36th Asean Summit (Video Conference): ASEAN takes position vs China’s vast historical sea claims

Vietnamese Prime Minister Nguyen Xuan Phuc delivers a speech at the opening ceremony of the 36th ASEAN Summit in Hanoi, Vietnam Friday, June 26, 2020. Leaders from the Southeast Asian ten-nation bloc hold the bi-annual summit via online video conference to discuss regional issues. (AP Photo/Hau Dinh)




‘The 2019 Plague” Day 212


 MANILA, Philippines — Southeast Asian leaders said a 1982 U.N. oceans treaty should be the basis of sovereign rights and entitlements in the South China Sea, in one of their strongest remarks opposing China’s claim to virtually the entire disputed waters on historical grounds.

The leaders of the Association of Southeast Asian Nations (ASEAN) took the position in a statement issued by Vietnam Saturday on behalf of the 10-nation bloc. ASEAN leaders held their annual summit by video on Friday, with the coronavirus pandemic and the long-raging territorial disputes high on the agenda.

“We reaffirmed that the 1982 UNCLOS is the basis for determining maritime entitlements, sovereign rights, jurisdiction, and legitimate interests over maritime zones,” the ASEAN statement said.

The leaders were referring to the United Nations Convention on the Law of the Sea, a 1982 international agreement that defines the rights of nations to the world’s oceans and demarcates stretches of waters called exclusive economic zones where coastal states are given the right to exclusively tap fishery and fuel resources.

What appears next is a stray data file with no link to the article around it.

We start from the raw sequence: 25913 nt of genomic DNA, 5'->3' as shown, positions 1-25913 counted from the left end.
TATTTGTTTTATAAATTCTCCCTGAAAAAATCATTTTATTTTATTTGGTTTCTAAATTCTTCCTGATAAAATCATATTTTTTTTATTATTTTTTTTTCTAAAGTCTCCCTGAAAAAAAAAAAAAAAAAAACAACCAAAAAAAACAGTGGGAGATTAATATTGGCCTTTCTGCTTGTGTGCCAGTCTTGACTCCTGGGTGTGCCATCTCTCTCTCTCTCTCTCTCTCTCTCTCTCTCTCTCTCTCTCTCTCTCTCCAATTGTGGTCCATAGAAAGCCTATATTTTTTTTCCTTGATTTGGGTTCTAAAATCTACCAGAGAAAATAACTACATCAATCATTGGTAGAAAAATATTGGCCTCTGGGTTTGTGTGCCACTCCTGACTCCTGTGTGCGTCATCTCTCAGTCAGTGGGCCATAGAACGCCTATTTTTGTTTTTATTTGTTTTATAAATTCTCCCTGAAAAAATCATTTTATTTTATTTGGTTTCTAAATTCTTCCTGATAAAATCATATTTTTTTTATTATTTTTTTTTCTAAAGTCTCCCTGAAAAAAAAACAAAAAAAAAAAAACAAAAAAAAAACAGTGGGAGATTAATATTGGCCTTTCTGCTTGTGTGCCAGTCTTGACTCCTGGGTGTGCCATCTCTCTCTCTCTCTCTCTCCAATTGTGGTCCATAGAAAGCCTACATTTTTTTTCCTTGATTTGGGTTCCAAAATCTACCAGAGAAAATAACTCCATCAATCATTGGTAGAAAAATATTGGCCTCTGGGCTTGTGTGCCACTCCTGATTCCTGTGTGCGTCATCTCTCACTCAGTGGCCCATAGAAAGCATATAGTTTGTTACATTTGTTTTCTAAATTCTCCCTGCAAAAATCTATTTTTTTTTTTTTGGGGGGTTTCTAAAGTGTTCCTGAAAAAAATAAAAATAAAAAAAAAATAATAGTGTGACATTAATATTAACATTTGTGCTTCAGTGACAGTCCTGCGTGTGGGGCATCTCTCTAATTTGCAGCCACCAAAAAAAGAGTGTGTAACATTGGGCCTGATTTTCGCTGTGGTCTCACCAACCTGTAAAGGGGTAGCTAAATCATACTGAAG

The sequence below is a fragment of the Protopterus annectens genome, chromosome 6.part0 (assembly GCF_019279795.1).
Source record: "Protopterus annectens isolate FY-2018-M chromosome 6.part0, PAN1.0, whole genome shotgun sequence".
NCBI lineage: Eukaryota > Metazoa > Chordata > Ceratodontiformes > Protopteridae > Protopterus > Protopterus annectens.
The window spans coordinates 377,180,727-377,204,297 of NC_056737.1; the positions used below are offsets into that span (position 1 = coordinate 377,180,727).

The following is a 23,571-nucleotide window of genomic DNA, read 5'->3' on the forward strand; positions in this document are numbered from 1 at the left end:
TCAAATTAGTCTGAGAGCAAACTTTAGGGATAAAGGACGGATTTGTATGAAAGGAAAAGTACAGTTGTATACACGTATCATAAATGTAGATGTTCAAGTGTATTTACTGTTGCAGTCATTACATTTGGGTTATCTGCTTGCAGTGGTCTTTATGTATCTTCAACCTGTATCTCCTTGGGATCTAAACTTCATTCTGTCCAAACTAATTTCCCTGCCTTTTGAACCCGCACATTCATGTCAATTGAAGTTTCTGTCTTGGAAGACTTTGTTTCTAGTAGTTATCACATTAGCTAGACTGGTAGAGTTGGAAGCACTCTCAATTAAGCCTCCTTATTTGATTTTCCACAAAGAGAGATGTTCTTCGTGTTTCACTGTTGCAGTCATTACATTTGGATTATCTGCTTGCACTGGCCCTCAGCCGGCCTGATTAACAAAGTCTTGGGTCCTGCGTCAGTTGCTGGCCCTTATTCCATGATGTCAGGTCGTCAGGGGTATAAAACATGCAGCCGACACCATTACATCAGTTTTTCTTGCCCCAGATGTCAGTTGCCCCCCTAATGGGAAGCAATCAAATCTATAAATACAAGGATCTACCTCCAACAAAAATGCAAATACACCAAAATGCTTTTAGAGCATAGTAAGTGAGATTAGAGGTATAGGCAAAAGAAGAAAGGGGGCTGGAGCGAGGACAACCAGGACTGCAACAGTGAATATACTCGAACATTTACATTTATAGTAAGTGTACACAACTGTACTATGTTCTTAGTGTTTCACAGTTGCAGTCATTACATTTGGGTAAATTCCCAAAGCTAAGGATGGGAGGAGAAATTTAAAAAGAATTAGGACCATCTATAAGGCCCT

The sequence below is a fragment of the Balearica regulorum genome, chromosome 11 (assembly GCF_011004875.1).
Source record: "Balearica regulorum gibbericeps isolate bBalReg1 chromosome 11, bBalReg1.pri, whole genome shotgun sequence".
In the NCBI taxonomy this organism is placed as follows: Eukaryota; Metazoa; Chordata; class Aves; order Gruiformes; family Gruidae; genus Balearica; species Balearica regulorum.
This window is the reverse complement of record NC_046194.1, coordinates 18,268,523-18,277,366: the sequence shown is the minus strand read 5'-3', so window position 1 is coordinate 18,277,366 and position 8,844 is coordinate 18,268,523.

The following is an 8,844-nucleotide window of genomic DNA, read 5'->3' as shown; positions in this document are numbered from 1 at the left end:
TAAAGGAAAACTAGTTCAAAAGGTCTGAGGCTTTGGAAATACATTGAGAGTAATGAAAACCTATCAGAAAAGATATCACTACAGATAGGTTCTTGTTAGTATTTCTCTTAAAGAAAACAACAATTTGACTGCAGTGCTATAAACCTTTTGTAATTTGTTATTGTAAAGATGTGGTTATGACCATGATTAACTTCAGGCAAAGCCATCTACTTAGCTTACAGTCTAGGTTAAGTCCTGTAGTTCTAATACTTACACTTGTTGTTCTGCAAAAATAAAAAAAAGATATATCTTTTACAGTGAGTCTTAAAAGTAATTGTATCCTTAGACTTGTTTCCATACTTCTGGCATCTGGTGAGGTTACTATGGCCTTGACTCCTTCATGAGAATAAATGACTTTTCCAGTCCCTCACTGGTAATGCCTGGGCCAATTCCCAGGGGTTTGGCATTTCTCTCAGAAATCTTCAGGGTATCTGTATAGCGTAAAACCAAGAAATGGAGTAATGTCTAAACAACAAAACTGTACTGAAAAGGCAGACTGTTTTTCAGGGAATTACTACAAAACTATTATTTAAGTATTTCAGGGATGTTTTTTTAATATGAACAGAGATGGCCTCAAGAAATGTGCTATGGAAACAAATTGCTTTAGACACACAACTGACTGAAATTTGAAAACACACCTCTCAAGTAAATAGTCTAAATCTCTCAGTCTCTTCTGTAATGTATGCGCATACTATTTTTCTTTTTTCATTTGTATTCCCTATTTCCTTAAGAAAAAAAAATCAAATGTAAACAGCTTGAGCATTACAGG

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They said in their statement that “UNCLOS sets out the legal framework within which all activities in the oceans and seas must be carried out.”

Chinese officials did not immediately comment on the statement, but three Southeast Asian diplomats told The Associated Press that it marked a significant strengthening of the regional bloc’s assertion of the rule of law in a disputed region that has long been regarded as an Asian flashpoint. They spoke on condition of anonymity due to a lack of authority to speak publicly.


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As ASEAN’s leader this year, Vietnam oversaw the drafting of the “chairman’s statement,” which was not a negotiated document but was circulated among other member states for consultation. Vietnam has been one of the most vocal critics of China’s assertive actions in the disputed waters.